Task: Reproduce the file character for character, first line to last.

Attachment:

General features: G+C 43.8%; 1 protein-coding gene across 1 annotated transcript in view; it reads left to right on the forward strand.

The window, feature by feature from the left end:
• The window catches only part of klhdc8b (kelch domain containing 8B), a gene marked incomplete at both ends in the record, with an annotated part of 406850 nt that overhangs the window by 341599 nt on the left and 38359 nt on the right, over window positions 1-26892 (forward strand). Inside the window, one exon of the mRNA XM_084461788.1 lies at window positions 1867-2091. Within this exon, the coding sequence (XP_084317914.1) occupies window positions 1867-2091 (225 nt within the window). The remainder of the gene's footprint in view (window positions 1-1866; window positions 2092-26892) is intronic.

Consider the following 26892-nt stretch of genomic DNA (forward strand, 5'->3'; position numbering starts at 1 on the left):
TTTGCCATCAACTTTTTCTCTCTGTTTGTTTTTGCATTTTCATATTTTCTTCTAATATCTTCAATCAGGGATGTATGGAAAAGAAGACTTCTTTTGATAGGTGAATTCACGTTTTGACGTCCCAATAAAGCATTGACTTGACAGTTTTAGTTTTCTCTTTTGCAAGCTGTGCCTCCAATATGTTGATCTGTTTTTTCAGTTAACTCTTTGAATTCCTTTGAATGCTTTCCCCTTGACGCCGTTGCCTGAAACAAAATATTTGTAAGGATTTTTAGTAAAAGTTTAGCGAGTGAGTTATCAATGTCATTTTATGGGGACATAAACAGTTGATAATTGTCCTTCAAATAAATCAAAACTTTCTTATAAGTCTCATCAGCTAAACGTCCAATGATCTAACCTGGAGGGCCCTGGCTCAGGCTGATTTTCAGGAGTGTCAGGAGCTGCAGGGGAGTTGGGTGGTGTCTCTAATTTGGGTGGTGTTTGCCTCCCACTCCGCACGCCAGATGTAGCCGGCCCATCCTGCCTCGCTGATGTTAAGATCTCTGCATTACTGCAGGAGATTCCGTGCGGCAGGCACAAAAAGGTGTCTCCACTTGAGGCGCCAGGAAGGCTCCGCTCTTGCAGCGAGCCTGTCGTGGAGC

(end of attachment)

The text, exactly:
General features: G+C 43.8%; 1 protein-coding gene across 1 annotated transcript in view; it reads left to right on the forward strand.

The window, feature by feature from the left end:
• The window catches only part of klhdc8b (kelch domain containing 8B), a gene marked incomplete at both ends in the record, with an annotated part of 406850 nt that overhangs the window by 341599 nt on the left and 38359 nt on the right, over window positions 1-26892 (forward strand). Inside the window, one exon of the mRNA XM_084461788.1 lies at window positions 1867-2091. Within this exon, the coding sequence (XP_084317914.1) occupies window positions 1867-2091 (225 nt within the window). The remainder of the gene's footprint in view (window positions 1-1866; window positions 2092-26892) is intronic.

Consider the following 26892-nt stretch of genomic DNA (forward strand, 5'->3'; position numbering starts at 1 on the left):
TTTGCCATCAACTTTTTCTCTCTGTTTGTTTTTGCATTTTCATATTTTCTTCTAATATCTTCAATCAGGGATGTATGGAAAAGAAGACTTCTTTTGATAGGTGAATTCACGTTTTGACGTCCCAATAAAGCATTGACTTGACAGTTTTAGTTTTCTCTTTTGCAAGCTGTGCCTCCAATATGTTGATCTGTTTTTTCAGTTAACTCTTTGAATTCCTTTGAATGCTTTCCCCTTGACGCCGTTGCCTGAAACAAAATATTTGTAAGGATTTTTAGTAAAAGTTTAGCGAGTGAGTTATCAATGTCATTTTATGGGGACATAAACAGTTGATAATTGTCCTTCAAATAAATCAAAACTTTCTTATAAGTCTCATCAGCTAAACGTCCAATGATCTAACCTGGAGGGCCCTGGCTCAGGCTGATTTTCAGGAGTGTCAGGAGCTGCAGGGGAGTTGGGTGGTGTCTCTAATTTGGGTGGTGTTTGCCTCCCACTCCGCACGCCAGATGTAGCCGGCCCATCCTGCCTCGCTGATGTTAAGATCTCTGCATTACTGCAGGAGATTCCGTGCGGCAGGCACAAAAAGGTGTCTCCACTTGAGGCGCCAGGAAGGCTCCGCTCTTGCAGCGAGCCTGTCGTGGAGC